On January 31, 2003, Emami suspended plaintiff with pay pending a review of Emami's recommendation for plaintiffs dismissal by the College's Vice President for Academic Affairs, Plaintiff was terminated on March 6, 2003.

  II. Discussion

  Summary judgment shall be granted "if the pleadings, depositions, answers to interrogatories, and admissions on file, together with [any] affidavits, show that there is no genuine issue as to any material fact and that the moving party is entitled to a judgment as a matter of law." Fed.R.Civ.P. 56(c). The court must draw all reasonable inferences in favor of the nonmoving party. Reeves v. Sanderson Plumbing Prods., Inc., 530 U.S. 133, 150 (2000). The moving party bears the initial burden of demonstrating that no material issue exists for trial, Celotex Corp. v. Catrett, 477 U.S. 317, 323 (1986). Once the moving party has properly supported its motion, the nonmoving party must offer specific facts demonstrating that a material dispute exists, and must present more than a scintilla of evidence to support its position. Anderson v. Liberty Lobby, Inc., 477 U.S. 242, 251-52 (1986).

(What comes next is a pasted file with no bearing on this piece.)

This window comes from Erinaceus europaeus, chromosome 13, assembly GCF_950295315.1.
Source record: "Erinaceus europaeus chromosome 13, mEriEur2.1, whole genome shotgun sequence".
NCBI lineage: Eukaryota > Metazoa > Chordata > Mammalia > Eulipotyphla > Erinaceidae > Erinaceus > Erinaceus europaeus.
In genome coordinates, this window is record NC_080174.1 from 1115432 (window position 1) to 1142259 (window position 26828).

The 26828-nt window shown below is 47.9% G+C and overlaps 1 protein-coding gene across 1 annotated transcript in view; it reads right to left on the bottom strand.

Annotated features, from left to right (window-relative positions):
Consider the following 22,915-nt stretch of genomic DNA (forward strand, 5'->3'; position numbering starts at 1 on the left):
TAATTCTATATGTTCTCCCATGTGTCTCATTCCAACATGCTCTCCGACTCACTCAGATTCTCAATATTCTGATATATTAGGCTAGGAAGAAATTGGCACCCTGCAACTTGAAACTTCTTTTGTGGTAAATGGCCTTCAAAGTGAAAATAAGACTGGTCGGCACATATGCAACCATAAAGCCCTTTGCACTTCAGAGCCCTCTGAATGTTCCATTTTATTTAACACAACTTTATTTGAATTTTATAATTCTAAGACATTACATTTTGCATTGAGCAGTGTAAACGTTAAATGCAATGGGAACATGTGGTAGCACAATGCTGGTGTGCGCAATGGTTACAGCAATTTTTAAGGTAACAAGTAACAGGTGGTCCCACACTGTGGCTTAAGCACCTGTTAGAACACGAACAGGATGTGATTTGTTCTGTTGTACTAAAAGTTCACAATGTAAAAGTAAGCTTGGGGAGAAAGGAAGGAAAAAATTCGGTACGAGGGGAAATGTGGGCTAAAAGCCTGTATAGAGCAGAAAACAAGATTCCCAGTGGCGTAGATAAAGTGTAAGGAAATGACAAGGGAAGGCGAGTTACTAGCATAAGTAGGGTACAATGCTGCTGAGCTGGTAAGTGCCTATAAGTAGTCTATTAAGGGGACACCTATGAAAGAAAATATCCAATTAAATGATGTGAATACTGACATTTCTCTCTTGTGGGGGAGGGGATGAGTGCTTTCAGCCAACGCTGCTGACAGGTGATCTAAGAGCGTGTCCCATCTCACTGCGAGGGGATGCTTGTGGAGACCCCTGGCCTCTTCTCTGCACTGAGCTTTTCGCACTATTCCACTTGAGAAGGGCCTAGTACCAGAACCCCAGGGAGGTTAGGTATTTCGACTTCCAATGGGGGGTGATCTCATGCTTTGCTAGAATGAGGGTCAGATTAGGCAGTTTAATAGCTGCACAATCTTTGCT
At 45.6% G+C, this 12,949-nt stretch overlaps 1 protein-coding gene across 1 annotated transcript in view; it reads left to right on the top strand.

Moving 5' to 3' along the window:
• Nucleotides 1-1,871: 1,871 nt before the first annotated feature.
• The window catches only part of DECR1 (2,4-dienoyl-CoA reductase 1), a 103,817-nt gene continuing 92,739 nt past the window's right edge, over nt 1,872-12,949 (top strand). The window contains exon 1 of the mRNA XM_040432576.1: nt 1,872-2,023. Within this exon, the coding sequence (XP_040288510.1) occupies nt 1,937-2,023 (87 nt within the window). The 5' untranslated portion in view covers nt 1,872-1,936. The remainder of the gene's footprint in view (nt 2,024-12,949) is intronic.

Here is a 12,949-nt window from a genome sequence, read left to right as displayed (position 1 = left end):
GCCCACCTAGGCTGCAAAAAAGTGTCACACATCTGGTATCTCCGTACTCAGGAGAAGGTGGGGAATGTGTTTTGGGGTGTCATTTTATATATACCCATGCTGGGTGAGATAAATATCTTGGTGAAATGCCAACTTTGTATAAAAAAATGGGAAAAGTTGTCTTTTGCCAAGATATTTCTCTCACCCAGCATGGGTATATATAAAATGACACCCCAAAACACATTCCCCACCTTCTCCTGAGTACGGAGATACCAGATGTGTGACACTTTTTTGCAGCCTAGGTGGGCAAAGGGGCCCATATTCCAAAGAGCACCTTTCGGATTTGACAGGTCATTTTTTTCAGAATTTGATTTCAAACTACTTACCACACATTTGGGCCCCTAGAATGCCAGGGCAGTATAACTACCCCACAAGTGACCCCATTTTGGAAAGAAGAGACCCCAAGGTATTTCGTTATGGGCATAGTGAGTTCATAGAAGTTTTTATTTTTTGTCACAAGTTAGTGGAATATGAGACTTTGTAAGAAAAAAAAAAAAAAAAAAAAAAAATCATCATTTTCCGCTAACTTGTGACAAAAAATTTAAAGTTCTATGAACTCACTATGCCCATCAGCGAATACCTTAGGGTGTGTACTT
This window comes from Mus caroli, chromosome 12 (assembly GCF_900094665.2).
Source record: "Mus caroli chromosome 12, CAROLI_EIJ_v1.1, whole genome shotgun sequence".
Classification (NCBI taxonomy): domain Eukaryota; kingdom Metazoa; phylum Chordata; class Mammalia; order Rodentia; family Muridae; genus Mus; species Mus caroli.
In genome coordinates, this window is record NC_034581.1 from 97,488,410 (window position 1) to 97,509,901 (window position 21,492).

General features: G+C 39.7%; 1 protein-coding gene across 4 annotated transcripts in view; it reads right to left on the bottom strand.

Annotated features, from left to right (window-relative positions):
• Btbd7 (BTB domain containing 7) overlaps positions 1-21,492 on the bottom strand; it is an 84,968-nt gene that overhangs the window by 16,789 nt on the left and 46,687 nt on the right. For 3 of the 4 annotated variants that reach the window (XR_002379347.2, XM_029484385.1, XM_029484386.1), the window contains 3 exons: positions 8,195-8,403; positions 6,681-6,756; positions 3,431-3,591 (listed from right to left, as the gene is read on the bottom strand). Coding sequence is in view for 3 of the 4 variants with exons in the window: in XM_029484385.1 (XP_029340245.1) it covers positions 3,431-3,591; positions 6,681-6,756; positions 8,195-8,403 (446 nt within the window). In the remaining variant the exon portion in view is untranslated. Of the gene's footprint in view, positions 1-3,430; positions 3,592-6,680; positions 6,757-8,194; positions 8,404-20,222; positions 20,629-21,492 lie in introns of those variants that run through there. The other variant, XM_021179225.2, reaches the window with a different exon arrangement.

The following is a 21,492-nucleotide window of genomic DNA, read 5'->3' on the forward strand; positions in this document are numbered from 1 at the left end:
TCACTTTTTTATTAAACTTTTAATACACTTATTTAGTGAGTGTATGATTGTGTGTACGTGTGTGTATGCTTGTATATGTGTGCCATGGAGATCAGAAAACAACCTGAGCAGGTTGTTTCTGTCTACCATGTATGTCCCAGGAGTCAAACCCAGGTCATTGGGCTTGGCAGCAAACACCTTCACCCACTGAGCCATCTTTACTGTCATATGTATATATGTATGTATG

To prevail on a First Amendment retaliation claim in an employment context, a plaintiff must prove that her speech was a matter of public concern, and that her speech played at least a substantial part in the employer's decision to take an adverse employment action against her. Gustafson v. Jones, 290 F.3d 895, 906 (7th Cir. 2002), If the plaintiff meets her burden on those two elements, the employer may nevertheless prevail if it proves, by a preponderance of the evidence, that its interest in efficiently providing government services outweighs the plaintiffs First Amendment interests, or if it proves that it would have taken the action even in the absence Page 7 of the speech. Id.

  Defendants first argue that plaintiffs First Amendment claim fails because her June 28, 2002 memorandum opting out of the team fund did not address a matter of public concern. To determine whether speech addresses a matter of public concern, the court examines the "content, form, and context" of the speech, "as revealed by the whole record." Connick v. Myers, 461 U.S. 138, 147-48 (1983), Of these factors, content is the most important, but the speaker's motive in making the statement is also relevant. Button v. Kibby-Brown, 146 F.3d 526, 529 (7th Cir. 1998), Speech does not address a matter of public concern if it "concerns a subject of public interest but the expression addresses only the personal effect upon the employee," Id. at 529-30 (quoting Marshall v. Porter County Plan Comm'n, 32 F.3d 1215, 1219 (7th Cir. 1994)). Thus, the court must determine "whether the speaker is speaking `more like a citizen or a disgruntled employee whose statements are primarily of personal interest,'" Id. at 530 (quoting Colburn v. Trustees of hid. Univ., 973 F.2d 581, 585 (7th Cir. 1992)).